- Storage is one solution. Storage technology for electricity, however, is still underdeveloped and storage solutions are expensive. Most residential customers will find the cost of installing both rooftop solar panels and storage facilities prohibitive. Residential areas also come with the associated issues of use restrictions of the roof — if the roof is being used for solar generation, then it cannot be used for anything else.
- Another major reason why rooftop solar is not becoming popular is that the current electricity tariff structure renders it an unviable option.
- Many states have adopted a net metering policy, which allows disaggregated power producers to sell excess electricity to the grid. However, the subsidised tariffs charged to residential customers undermine the economic viability of installing rooftop solar panels. The potential profit simply does not outweigh the costs.
Environment, Ecology & Disaster Management
Researchers discover a new species of vine snake from the Western Ghats
A new species of vine snake has been discovered in the Western Ghats.
About the new species of vine snake
- A new species of vine snake, Proahaetulla antiqua, has been discovered in the Agasthyamalai hills in the Western Ghats of India.
- It belongs to an ancient lineage dating back to between 20 and 30 million years during the mid-Oligocene period.
- It is a member of the Ahaetuliinae family.
- This species is not only a new species but also belong to a new genus as they diverged from the other vine snakes about 26 million years ago. Thus, they are named after the Latin words ‘antiqua’, meaning ‘old or ancient’.
About Vine snakes:
- Ahaetulla nasuta, also known as common vine snake and long-nosed whip snake, is a green tree snake found all over Asia.
- Vine snakes get their names because of their slender bodies and vine-like appearances.
- While there are similar species in Africa and South America, the Asian vine snakes belong to the genus Ahaetulla.
- In India, there are five species of commonly distributed vine snakes.
- The Ahaetuliinae family comprises 62 non-venomous species of snakes belonging to four genera: Ahaetulla (vine snakes), Chrysopelea (flying snakes), Dendrelaphis (bronzebacks) and Dryophiops (whip snakes).
- They are distributed mostly in south and south-east Asia, and parts of East Asia.
- Dendrelaphis is the largest genus of this family.
Defence & Security Issues
Kargil Vijay Diwas
Every year, since 1999, July 26 has been observed to commemorate the sacrifices made by soldiers in the Kargil war.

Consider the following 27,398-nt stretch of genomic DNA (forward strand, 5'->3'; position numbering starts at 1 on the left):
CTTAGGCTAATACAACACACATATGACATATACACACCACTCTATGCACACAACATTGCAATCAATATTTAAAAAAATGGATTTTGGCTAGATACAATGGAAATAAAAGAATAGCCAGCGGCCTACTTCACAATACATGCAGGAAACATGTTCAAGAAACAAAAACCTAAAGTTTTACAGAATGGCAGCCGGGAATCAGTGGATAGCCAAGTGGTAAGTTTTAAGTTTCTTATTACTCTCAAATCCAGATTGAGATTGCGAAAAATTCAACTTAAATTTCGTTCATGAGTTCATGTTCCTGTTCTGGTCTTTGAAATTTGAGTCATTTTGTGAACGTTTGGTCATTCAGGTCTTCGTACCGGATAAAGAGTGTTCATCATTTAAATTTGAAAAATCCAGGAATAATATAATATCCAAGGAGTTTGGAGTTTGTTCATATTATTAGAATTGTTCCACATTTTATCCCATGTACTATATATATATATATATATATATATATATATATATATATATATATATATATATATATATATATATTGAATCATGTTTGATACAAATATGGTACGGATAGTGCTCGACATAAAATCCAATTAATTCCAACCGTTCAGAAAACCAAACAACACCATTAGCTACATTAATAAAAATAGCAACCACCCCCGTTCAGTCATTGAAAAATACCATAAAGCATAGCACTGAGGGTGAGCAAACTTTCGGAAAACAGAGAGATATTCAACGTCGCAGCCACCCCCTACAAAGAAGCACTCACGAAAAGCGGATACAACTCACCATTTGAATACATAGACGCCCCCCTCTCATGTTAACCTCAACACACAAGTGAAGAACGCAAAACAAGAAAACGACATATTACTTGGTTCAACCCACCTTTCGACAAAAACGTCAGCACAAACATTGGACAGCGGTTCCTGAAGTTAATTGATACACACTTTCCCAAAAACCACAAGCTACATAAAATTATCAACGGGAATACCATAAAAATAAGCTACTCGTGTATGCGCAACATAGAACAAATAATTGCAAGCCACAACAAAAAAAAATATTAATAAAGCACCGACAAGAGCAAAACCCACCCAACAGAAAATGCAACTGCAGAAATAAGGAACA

What is Kargil war?
- The Kargil War took place between India and Pakistan 1999 in the Kargil district of Kashmir.
- It began with the infiltration of both Pakistani troops and terrorists into Indian territory. The infiltrators positioned themselves in key locations that gave them a strategic advantage during the start of the conflict.
- As a retaliation, Indian Army launched ‘Operation Vijay’ against Pakistan infiltration. Safed Sagar, the Indian Air Force’s operation, was also a major part of the Kargil war. It used air power at the height of 32,000 feet for the first time.
- Indian Army declared the military operation successful on July 26, 1999. Since then the day has been celebrated annually as Kargil Vijay Diwas.
About Indian Territorial Army:
- India’s first Governor General C Rajagopalachari formally inaugurated the Indian Territorial Army in 1949.
- It is an organization where volunteers apply for a short period of training every year, so as to be ready to tackle any emergent situation or to serve for the defence of India.
- The Territorial Army, also known as the ‘Terriers’, is considered the second line of national defence after the regular Army.
- The Territorial Army is part of a Regular Army.
- Territorial Army comes under the Defence Ministry.
- Its present role is to relieve the Regular Army from static duties and assist civil administration in dealing with natural calamities and maintenance of essential services in situations where life of the communities is affected or the security of the country is threatened.